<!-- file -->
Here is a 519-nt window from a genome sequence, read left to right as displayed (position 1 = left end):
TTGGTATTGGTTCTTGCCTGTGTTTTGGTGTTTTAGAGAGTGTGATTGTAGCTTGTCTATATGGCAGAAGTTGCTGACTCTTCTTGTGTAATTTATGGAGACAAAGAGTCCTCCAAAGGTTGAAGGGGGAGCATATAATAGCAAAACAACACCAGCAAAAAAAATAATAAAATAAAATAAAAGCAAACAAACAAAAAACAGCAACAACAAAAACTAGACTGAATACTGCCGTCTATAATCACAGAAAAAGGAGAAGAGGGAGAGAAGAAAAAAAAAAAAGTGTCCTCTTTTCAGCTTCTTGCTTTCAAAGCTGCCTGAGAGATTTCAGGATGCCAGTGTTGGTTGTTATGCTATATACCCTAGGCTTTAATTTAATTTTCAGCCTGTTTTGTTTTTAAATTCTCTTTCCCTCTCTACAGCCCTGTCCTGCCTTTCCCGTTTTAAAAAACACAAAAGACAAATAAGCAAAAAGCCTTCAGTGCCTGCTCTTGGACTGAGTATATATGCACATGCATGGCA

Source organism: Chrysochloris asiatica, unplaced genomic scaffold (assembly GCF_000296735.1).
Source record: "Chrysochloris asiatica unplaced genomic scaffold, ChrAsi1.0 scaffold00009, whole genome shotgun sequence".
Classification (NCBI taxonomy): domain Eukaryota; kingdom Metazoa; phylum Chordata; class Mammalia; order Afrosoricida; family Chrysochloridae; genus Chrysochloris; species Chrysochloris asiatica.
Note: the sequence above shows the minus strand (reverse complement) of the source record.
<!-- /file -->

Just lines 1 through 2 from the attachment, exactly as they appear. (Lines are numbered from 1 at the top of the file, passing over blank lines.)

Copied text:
Here is a 519-nt window from a genome sequence, read left to right as displayed (position 1 = left end):
TTGGTATTGGTTCTTGCCTGTGTTTTGGTGTTTTAGAGAGTGTGATTGTAGCTTGTCTATATGGCAGAAGTTGCTGACTCTTCTTGTGTAATTTATGGAGACAAAGAGTCCTCCAAAGGTTGAAGGGGGAGCATATAATAGCAAAACAACACCAGCAAAAAAAATAATAAAATAAAATAAAAGCAAACAAACAAAAAACAGCAACAACAAAAACTAGACTGAATACTGCCGTCTATAATCACAGAAAAAGGAGAAGAGGGAGAGAAGAAAAAAAAAAAAGTGTCCTCTTTTCAGCTTCTTGCTTTCAAAGCTGCCTGAGAGATTTCAGGATGCCAGTGTTGGTTGTTATGCTATATACCCTAGGCTTTAATTTAATTTTCAGCCTGTTTTGTTTTTAAATTCTCTTTCCCTCTCTACAGCCCTGTCCTGCCTTTCCCGTTTTAAAAAACACAAAAGACAAATAAGCAAAAAGCCTTCAGTGCCTGCTCTTGGACTGAGTATATATGCACATGCATGGCA